The view from the peak went down for miles and miles, dropping blithely into little more than a fuzz of green far below. With a soft, barely-aspirated sigh, Mel settled herself on a mossy rock and stared out at the vista, tapping her sunglasses in one hand against the other, seeing none of it.
 
She sighed again, slipping the glasses into a pocket and pulling out a cigarette. A brief burst of flame from her lighter; a fragile curl of smoke. Behind her, the wind trickled dustings of snow into her footprints – by the time she turned to leave, it would be as if she’d always been there, with no mark on the landscape to record her coming. The memory of her passing would be as brief. But mountains are like that – small human lives make very little impact on them.
 
She bounced the Zippo on her palm for a long moment, staring at the unadorned steel case. It was scratched and worn by time and careless handling – she could sympathise.
 
Mel didn’t need to look at the initials and date etched on its base. JMC 1983. She knew exactly how it had come into his hands that long ago day, the feelings of camaraderie that had accompanied it. The small joy he’d taken in filling it for the first time at a small table in a dark hotel bar in Oman, in lighting that first cigar. The other uses it had been put to later.
 
It had belonged to a man she loved.
 
A man she killed.
 
A man she had never known.
 
Abruptly, she surged to her feet and, jaw set, whipped the Zippo out into the void with every ounce of strength she had, then stood, quivering, at the brink, watching for the flash of light as the steel dropped into the void. Even though she could still feel it clenched in her cold fingers. She was close to crying, but it felt as if every tear she might have shed was born frozen, bright and hard as diamond, chilled by more than climate; by the hollow in her soul.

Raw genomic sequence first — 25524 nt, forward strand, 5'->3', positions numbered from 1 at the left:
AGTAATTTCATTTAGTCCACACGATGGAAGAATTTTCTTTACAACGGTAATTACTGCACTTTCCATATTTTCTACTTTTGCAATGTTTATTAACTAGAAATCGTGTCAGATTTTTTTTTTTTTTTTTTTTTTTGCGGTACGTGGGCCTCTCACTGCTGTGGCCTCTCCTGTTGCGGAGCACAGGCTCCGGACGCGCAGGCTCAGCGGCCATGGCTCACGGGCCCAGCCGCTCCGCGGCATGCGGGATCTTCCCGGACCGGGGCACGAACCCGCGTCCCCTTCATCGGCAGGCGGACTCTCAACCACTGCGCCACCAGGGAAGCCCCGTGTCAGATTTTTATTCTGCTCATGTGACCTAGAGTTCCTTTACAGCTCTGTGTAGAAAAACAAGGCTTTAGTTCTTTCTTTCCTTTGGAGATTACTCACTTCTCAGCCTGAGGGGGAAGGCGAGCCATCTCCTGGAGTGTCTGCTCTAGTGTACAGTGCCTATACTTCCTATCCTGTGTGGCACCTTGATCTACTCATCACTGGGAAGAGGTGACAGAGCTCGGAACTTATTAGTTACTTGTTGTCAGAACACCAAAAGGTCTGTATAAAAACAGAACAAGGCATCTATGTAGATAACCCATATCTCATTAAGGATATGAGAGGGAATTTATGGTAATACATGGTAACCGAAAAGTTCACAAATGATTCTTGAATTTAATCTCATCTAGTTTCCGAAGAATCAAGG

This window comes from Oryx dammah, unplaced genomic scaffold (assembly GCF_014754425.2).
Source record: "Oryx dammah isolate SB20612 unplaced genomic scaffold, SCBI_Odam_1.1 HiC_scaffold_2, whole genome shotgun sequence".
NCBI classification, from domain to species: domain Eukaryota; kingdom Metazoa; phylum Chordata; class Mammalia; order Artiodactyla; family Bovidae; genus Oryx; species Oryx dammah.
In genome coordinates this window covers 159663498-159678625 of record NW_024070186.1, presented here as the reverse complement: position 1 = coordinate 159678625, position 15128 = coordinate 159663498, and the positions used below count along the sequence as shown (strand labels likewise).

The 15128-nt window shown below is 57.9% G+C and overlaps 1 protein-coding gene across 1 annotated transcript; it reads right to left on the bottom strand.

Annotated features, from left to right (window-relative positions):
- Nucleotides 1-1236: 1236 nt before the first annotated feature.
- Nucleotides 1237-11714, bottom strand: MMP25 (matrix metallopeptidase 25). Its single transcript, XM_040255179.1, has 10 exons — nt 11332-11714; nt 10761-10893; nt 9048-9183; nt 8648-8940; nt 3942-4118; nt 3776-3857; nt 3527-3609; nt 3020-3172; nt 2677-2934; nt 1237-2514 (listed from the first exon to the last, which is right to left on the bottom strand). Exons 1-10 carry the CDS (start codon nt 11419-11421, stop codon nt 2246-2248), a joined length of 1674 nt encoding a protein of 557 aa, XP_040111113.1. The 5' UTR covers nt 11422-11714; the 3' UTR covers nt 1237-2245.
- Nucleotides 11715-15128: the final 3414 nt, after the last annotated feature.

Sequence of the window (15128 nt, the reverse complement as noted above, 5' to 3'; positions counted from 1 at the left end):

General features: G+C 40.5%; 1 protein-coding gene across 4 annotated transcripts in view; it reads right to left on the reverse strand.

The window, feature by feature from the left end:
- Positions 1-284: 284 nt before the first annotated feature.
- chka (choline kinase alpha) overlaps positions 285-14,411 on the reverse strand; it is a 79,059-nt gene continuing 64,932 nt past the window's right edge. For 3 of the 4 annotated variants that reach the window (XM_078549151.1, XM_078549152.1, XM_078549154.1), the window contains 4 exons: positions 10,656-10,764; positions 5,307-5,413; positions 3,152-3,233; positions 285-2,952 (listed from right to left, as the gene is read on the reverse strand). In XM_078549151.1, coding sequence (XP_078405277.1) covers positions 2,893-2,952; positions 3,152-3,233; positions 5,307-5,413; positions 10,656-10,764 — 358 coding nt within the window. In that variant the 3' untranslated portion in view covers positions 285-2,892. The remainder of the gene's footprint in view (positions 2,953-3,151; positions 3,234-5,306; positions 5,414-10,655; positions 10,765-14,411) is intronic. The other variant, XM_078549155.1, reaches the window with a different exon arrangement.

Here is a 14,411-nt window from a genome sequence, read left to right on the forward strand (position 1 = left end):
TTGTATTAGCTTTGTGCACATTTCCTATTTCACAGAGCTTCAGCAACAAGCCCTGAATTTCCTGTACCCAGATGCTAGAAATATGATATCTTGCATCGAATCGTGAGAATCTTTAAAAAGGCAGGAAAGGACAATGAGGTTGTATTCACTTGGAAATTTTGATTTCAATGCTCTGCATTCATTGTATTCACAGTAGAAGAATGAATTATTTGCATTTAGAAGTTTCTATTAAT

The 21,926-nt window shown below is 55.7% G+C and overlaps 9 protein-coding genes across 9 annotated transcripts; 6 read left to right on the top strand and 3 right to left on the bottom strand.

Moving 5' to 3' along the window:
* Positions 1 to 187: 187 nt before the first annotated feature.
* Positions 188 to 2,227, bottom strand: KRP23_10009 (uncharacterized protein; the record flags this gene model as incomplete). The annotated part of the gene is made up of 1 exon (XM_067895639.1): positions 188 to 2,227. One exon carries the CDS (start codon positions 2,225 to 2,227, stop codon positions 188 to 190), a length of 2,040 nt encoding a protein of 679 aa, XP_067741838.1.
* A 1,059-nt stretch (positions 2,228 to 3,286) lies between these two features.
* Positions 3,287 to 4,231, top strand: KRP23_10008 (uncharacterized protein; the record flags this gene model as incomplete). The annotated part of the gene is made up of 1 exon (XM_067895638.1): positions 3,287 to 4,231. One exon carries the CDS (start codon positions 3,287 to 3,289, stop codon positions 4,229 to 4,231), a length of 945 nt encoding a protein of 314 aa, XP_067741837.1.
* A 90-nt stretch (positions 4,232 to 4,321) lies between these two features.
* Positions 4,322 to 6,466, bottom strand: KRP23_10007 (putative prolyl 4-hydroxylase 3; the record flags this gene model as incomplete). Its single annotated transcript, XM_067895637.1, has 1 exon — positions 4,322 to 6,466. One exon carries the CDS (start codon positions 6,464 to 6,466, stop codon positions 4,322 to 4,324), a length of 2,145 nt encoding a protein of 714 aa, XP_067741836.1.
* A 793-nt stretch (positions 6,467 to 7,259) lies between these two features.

She looked out over the precipice and wondered what that brief flight might be like. The cigarette slipped, forgotten, from her fingers. She turned away, knowing that courage wasn’t in her.
 
Nepal had given her nothing. She’d travelled a thousand miles seeking peace, but all she’d found was distance. Though London and the horrors of the City were far behind her now, the thing she’d always been trying to run from was right there with her, setting its feet in her footprints through the pristine snow.
 
Sometimes when she looked in the mirror she’d see his face. Every night, in her dreams, she felt his touch. Or lived again that sickening moment when she’d felt the last flutter of his heart within her hand.
 
And sometimes dreamed the web of dreams and memories his shattered skull would no longer hold. Haunted. Possessed, in a way sex could never have given him. And she wondered how the Shan would have laughed to know it, the pain it gave her in his death.
 
She slammed the sunglasses back across her eyes and picked her way step by step down the narrow, frozen trail. Somewhere down there was a bar, and after a couple of drinks, bars the world over are all the same.
 
Existence is suffering.
 
Melanie Swann continued to exist.

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